It’s National Compote Day.
What’s a compote?
Compote de fruits, or fruit compote, is mixed stewed fruit. Compote de pommes or compote d’abricots is a single stewed fruit (here, apples and apricots, respectively).
Compote can be made from fresh or dried fruits or a combination, and can be served warm or chilled. It is a delicious dessert as well as a side dish (wonderful with poultry, ham and roast pork) and a brunch dish.
As a dessert, garnished compote with cream, whipped cream, ice cream (try a parfait) or crème fraîche. Plain stewed fruit is just as delightful.
We first learned to love compote at the knee of our grandmother, who loved to stew seasonal fruits for dessert—stone fruits in the fall, rhubarb and strawberries in the spring, cherries and apples in the summer.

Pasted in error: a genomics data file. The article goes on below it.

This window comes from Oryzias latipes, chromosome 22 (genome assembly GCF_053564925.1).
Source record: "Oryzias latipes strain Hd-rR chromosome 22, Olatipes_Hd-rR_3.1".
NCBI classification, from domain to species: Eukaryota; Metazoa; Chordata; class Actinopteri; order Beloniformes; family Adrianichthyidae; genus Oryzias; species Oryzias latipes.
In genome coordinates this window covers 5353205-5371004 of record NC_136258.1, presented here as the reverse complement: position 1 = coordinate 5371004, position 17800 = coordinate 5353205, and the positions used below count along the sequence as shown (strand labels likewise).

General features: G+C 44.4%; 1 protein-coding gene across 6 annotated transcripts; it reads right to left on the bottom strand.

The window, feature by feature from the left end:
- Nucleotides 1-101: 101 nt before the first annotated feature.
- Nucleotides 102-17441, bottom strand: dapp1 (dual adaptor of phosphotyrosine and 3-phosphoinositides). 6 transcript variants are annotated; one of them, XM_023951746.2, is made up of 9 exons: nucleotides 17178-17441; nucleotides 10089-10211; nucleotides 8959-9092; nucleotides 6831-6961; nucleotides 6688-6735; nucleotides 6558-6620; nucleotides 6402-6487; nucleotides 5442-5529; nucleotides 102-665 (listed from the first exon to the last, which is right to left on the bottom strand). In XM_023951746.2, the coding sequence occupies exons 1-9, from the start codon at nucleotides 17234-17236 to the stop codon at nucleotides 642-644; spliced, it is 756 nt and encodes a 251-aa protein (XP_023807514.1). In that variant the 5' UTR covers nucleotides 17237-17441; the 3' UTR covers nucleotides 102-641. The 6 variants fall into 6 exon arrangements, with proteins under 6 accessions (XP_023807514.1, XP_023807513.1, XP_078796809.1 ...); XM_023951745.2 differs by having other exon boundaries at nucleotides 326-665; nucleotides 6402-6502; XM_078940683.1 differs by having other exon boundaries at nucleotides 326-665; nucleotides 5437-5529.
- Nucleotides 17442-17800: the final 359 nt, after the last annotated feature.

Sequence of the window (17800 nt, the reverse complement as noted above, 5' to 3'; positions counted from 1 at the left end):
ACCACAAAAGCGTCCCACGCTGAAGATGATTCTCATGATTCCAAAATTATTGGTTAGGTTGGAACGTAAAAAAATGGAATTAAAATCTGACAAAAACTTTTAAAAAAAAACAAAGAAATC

As a recipe, cooked fruit is as old as the invention of clay pots, which were needed to boil water. (The oldest fired clay containers were made in Japan between 10,700 and 8,000 B.C.E.).
The fruits were first cooked with honey. By the 17th century when sugar was more available, wealthier people switched to a sugar syrup.* Spices and other flavorings were added to the recipe (cinnamon, lemon zest, nutmeg, orange peel, vanilla), along with nuts and coconut. There are as many different recipes for compote as there are cooks.
Dried fruit such as raisins or prunes can be mixed with fresh fruit compote. Liqueur, brandy or other alcohol can be added (our grandmother was fond of Kirschwasser [cherry liqueur] or Grand Marnier [orange liqueur]).
Top: Apple-Dried Cherry-Walnut Compote from Ziploc. Bottom: Compote served with a slice of cheese instead of a conventional fruit and cheese course. You can also spoon compote over a baked Brie.
FRUIT COMPOTE RECIPE
Make some compote tonight!
This post is dedicated to the memory of our beloved Nana, who inspired us with her passion for great cooking and baking—and who served us our first compote.
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